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Analog versus Digita

Analog devices and systems process time-varying signals that can take on any value across a continuous range of voltage, current, or other metric. So do digital circuits and systems; the difference is that we can pretend that they don’t! A digital signal is modeled as taking on, at any time, only one of two discrete values, which we call 0 and .

Digital computers have been around since the 1940s, and have been in widespread commercial use since the 1960s. Yet only in the past 10 to 20 years has the “digital revolution” spread to many other aspects of life. Examples of once-analog systems that have now gone digital include the following. Still pictures. The majority of cameras still use silver-halide film to record images. However, the increasing density of digital memory chips has allowed the development of digital cameras which record a picture as a Wakerly Copying Prohibited 640×480 or larger array of pixels,

where each pixel stores the intensities of its red, green and blue color components as 8 bits each. This large amount of data, over seven million bits in this example, may be processed and compressed into a format called JPEG with as little as 5% of the original storage size, depending on the amount of picture detail. So, digital cameras

Digital Devices

The most basic digital devices are called gates and no, they were not named after the founder of a large software company. Gates originally got their name from their function of allowing or retarding (“gating”) the flow of digital information. In general, a gate has one or more inputs and produces an output that is a function of the current input value(s).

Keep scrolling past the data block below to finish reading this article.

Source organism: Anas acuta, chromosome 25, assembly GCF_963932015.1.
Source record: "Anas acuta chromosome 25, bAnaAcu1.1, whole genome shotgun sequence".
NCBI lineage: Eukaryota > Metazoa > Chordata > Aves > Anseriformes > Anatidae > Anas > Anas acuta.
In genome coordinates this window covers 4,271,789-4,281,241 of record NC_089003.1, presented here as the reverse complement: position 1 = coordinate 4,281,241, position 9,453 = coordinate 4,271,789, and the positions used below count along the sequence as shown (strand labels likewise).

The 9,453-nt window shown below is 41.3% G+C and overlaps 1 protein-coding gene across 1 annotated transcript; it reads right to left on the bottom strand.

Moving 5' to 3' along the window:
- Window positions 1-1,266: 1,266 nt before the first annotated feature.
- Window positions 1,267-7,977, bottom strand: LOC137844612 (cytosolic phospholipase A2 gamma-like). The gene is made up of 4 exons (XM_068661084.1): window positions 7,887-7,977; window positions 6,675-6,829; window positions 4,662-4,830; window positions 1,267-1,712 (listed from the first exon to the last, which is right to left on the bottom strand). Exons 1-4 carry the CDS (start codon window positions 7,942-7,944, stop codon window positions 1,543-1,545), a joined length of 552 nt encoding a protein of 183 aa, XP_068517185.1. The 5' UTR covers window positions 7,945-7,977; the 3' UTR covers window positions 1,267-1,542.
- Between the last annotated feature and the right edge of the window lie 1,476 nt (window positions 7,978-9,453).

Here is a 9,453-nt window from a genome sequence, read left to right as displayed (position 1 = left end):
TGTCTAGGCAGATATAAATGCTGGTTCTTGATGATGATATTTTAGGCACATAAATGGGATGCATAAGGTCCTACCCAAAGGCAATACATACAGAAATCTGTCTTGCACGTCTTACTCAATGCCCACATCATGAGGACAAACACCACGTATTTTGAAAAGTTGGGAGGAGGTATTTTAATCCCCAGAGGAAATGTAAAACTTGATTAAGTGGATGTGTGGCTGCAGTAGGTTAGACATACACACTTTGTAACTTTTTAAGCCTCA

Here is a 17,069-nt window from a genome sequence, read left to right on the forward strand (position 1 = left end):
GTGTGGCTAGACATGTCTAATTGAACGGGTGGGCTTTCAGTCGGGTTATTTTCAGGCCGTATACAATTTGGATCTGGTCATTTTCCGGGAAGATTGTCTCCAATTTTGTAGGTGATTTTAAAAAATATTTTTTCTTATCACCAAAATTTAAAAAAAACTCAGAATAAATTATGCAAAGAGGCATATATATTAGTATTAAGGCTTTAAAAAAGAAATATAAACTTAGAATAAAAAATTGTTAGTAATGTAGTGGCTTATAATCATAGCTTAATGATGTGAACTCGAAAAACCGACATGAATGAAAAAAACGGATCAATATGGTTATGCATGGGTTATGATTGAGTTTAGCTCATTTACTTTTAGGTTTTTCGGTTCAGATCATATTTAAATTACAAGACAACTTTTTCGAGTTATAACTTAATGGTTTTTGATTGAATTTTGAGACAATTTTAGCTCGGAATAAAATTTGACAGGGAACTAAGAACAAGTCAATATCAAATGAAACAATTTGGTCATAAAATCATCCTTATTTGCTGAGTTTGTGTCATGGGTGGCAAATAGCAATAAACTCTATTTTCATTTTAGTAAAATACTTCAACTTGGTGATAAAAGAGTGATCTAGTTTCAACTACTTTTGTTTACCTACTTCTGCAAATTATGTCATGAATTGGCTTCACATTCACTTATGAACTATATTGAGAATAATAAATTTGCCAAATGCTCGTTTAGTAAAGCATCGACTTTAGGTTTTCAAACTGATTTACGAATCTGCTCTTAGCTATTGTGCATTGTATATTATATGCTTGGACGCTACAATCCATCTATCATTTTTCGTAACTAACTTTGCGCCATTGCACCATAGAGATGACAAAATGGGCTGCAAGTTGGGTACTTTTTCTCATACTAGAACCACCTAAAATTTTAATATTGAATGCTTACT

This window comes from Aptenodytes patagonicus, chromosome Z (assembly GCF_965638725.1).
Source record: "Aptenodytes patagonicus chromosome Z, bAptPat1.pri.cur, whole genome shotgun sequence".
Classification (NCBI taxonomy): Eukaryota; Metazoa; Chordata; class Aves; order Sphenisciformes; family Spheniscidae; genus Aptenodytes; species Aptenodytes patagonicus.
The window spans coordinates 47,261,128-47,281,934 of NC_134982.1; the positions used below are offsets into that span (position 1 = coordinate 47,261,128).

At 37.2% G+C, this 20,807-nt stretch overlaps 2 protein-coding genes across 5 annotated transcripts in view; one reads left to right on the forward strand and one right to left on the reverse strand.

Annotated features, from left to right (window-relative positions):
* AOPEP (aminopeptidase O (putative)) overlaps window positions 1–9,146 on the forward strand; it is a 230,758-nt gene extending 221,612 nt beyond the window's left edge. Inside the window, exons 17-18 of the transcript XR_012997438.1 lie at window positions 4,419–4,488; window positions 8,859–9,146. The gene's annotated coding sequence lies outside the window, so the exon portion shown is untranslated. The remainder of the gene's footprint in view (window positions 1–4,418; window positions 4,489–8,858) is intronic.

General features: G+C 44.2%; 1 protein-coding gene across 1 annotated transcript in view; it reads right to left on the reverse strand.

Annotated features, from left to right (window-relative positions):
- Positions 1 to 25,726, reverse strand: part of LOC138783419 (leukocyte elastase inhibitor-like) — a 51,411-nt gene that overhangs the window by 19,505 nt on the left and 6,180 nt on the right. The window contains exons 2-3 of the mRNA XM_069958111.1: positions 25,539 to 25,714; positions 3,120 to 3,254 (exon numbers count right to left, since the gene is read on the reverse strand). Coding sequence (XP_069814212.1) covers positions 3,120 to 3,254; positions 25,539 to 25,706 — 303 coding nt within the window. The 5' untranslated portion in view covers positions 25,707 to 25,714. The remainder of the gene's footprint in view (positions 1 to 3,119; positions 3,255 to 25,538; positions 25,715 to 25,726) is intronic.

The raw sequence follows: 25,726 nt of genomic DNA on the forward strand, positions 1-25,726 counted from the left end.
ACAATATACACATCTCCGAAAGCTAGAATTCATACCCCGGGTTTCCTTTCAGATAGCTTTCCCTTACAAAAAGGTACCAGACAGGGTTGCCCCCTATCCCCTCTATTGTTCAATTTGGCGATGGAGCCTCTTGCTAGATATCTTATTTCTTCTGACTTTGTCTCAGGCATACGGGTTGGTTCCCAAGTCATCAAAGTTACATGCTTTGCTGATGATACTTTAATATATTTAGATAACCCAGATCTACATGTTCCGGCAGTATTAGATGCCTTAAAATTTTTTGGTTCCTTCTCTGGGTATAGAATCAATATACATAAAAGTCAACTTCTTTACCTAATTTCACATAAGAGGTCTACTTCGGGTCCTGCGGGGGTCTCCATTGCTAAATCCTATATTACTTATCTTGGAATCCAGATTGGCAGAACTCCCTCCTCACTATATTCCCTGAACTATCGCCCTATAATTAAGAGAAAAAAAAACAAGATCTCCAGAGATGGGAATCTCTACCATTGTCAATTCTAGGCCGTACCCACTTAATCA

While the inputs and outputs may be analog conditions such as voltage, current, even hydraulic pressure, they are modeled as taking on just two discrete values, 0 and 1. Figure 1-1 shows symbols for the three most important kinds of gates. A 2-input AND gate, shown in (a), produces a 1 output if both of its inputs are 1 otherwise it produces a 0 output. The figure shows the same gate four times, with the four possible combinations of inputs that may be applied to it and the result

Electronic Aspects of Digital Design

Digital circuits are not exactly a binary version of alphabet soup—with all due respect to Figure 1-1, they don’t have little 0s and 1s floating around in them. As we’ll see in Chapter 3, digital circuits deal with analog voltages and currents, and are built with analog components. The “digital abstraction” allows analog behavior to be ignored in most cases, so circuits can be modeled as if they really did process 0s and 1s.

John F. Wakerly Copying Prohibited One important aspect of the digital abstraction is to associate a range of analog values with each logic value (0 or 1). As shown in Figure 1-2, a typical gate is not guaranteed to have a precise voltage level for a logic 0 output. Rather, it may produce a voltage somewhere in a range that is a subset of the range guaranteed to be recognized as a 0 by other gate inputs. The difference between the range boundaries is called noise margin—in a real circuit, a gate’s output can be corrupted by this much noise and still be correctly interpreted at the inputs of


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